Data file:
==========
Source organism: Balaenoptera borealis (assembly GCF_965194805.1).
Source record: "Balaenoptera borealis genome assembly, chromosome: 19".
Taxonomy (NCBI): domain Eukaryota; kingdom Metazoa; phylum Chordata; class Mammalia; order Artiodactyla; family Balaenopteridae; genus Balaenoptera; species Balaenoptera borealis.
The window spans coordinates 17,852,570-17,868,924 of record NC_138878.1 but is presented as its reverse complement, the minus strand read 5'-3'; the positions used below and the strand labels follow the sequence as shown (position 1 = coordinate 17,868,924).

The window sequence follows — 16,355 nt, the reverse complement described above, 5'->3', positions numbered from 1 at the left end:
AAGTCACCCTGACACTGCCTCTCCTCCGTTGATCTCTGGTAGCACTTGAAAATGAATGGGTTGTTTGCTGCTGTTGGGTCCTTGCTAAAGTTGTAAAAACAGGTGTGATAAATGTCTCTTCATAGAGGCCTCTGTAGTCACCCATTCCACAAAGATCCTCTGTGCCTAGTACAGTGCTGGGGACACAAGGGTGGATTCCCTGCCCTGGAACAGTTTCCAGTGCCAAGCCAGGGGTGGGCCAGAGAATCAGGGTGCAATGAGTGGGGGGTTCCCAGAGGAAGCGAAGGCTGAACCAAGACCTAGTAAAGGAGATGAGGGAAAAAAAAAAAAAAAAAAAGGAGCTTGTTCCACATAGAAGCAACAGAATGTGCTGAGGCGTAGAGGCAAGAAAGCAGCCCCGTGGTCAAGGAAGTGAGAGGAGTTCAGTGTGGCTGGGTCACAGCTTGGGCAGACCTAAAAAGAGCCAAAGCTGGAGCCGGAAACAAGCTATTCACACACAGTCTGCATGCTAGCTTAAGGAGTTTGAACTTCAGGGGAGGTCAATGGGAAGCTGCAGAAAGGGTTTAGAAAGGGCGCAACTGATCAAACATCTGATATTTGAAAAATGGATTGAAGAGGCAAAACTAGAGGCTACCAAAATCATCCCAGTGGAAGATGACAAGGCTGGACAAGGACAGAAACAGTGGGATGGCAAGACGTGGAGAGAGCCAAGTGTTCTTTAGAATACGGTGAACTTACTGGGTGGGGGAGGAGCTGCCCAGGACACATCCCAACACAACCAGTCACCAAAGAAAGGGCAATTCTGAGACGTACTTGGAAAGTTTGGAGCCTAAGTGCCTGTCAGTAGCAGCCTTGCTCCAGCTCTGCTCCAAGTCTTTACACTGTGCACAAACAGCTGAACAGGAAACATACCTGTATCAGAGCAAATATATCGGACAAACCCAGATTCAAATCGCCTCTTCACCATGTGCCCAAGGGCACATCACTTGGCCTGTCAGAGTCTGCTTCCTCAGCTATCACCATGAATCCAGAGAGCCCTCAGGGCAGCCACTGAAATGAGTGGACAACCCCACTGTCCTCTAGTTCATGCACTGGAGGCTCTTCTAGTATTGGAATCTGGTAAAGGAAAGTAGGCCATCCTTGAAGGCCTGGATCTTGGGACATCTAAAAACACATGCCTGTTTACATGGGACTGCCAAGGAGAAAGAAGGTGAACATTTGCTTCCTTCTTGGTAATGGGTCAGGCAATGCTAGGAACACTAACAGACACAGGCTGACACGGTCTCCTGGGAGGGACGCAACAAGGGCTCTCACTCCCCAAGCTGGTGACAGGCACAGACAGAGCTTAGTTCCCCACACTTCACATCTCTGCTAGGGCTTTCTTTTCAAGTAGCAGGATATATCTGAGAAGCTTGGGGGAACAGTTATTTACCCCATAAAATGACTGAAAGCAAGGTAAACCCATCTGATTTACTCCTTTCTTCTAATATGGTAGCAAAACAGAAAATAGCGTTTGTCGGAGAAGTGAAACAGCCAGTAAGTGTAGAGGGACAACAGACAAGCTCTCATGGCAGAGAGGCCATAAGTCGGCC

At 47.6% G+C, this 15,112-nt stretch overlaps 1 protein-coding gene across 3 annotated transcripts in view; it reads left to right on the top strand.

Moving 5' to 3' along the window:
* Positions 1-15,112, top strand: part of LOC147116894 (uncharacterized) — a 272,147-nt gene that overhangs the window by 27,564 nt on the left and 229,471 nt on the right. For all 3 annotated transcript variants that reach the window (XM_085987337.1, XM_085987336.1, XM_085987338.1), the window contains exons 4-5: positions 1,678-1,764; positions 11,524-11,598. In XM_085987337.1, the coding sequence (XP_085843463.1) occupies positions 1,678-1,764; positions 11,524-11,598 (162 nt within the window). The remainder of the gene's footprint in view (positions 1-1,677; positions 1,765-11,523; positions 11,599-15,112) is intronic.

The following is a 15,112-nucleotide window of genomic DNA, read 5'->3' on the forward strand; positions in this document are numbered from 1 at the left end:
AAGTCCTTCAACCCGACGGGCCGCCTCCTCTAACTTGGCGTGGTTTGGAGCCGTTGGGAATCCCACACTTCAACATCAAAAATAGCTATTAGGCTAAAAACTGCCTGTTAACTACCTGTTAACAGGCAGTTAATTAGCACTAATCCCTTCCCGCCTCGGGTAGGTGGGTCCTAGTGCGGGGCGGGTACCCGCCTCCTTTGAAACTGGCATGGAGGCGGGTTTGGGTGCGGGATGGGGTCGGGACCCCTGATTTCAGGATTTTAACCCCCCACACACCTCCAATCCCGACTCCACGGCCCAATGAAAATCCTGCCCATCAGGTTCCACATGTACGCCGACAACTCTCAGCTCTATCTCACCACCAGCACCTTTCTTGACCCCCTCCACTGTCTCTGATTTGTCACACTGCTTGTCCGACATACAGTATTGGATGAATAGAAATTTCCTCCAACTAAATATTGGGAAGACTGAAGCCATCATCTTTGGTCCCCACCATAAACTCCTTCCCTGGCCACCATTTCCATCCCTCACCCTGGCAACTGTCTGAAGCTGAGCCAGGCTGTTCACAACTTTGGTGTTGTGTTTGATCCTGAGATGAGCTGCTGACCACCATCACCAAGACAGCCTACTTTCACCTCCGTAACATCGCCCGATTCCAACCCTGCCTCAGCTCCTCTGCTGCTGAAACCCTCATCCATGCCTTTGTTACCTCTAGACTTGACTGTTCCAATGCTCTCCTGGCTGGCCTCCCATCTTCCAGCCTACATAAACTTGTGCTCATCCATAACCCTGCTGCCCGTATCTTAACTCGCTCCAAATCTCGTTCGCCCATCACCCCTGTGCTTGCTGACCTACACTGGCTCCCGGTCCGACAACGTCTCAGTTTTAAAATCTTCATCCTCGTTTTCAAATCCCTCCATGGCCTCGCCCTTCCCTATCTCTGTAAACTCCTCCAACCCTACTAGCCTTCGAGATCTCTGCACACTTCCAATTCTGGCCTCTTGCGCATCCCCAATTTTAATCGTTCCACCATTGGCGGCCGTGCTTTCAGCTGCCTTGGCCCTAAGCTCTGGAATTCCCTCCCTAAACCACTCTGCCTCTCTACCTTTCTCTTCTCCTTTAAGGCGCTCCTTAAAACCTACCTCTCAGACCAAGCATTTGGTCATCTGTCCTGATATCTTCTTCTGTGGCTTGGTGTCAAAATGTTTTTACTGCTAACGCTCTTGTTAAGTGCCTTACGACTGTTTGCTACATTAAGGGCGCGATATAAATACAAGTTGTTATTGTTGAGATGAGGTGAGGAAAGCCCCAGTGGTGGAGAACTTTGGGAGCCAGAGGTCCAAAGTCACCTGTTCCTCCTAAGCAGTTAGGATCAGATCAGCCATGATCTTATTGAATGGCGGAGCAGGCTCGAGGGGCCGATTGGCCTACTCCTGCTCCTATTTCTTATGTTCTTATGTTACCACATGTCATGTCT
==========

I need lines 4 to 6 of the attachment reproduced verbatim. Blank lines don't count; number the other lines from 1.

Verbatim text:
The window spans coordinates 17,852,570-17,868,924 of record NC_138878.1 but is presented as its reverse complement, the minus strand read 5'-3'; the positions used below and the strand labels follow the sequence as shown (position 1 = coordinate 17,868,924).

The window sequence follows — 16,355 nt, the reverse complement described above, 5'->3', positions numbered from 1 at the left end:
AAGTCACCCTGACACTGCCTCTCCTCCGTTGATCTCTGGTAGCACTTGAAAATGAATGGGTTGTTTGCTGCTGTTGGGTCCTTGCTAAAGTTGTAAAAACAGGTGTGATAAATGTCTCTTCATAGAGGCCTCTGTAGTCACCCATTCCACAAAGATCCTCTGTGCCTAGTACAGTGCTGGGGACACAAGGGTGGATTCCCTGCCCTGGAACAGTTTCCAGTGCCAAGCCAGGGGTGGGCCAGAGAATCAGGGTGCAATGAGTGGGGGGTTCCCAGAGGAAGCGAAGGCTGAACCAAGACCTAGTAAAGGAGATGAGGGAAAAAAAAAAAAAAAAAAAGGAGCTTGTTCCACATAGAAGCAACAGAATGTGCTGAGGCGTAGAGGCAAGAAAGCAGCCCCGTGGTCAAGGAAGTGAGAGGAGTTCAGTGTGGCTGGGTCACAGCTTGGGCAGACCTAAAAAGAGCCAAAGCTGGAGCCGGAAACAAGCTATTCACACACAGTCTGCATGCTAGCTTAAGGAGTTTGAACTTCAGGGGAGGTCAATGGGAAGCTGCAGAAAGGGTTTAGAAAGGGCGCAACTGATCAAACATCTGATATTTGAAAAATGGATTGAAGAGGCAAAACTAGAGGCTACCAAAATCATCCCAGTGGAAGATGACAAGGCTGGACAAGGACAGAAACAGTGGGATGGCAAGACGTGGAGAGAGCCAAGTGTTCTTTAGAATACGGTGAACTTACTGGGTGGGGGAGGAGCTGCCCAGGACACATCCCAACACAACCAGTCACCAAAGAAAGGGCAATTCTGAGACGTACTTGGAAAGTTTGGAGCCTAAGTGCCTGTCAGTAGCAGCCTTGCTCCAGCTCTGCTCCAAGTCTTTACACTGTGCACAAACAGCTGAACAGGAAACATACCTGTATCAGAGCAAATATATCGGACAAACCCAGATTCAAATCGCCTCTTCACCATGTGCCCAAGGGCACATCACTTGGCCTGTCAGAGTCTGCTTCCTCAGCTATCACCATGAATCCAGAGAGCCCTCAGGGCAGCCACTGAAATGAGTGGACAACCCCACTGTCCTCTAGTTCATGCACTGGAGGCTCTTCTAGTATTGGAATCTGGTAAAGGAAAGTAGGCCATCCTTGAAGGCCTGGATCTTGGGACATCTAAAAACACATGCCTGTTTACATGGGACTGCCAAGGAGAAAGAAGGTGAACATTTGCTTCCTTCTTGGTAATGGGTCAGGCAATGCTAGGAACACTAACAGACACAGGCTGACACGGTCTCCTGGGAGGGACGCAACAAGGGCTCTCACTCCCCAAGCTGGTGACAGGCACAGACAGAGCTTAGTTCCCCACACTTCACATCTCTGCTAGGGCTTTCTTTTCAAGTAGCAGGATATATCTGAGAAGCTTGGGGGAACAGTTATTTACCCCATAAAATGACTGAAAGCAAGGTAAACCCATCTGATTTACTCCTTTCTTCTAATATGGTAGCAAAACAGAAAATAGCGTTTGTCGGAGAAGTGAAACAGCCAGTAAGTGTAGAGGGACAACAGACAAGCTCTCATGGCAGAGAGGCCATAAGTCGGCC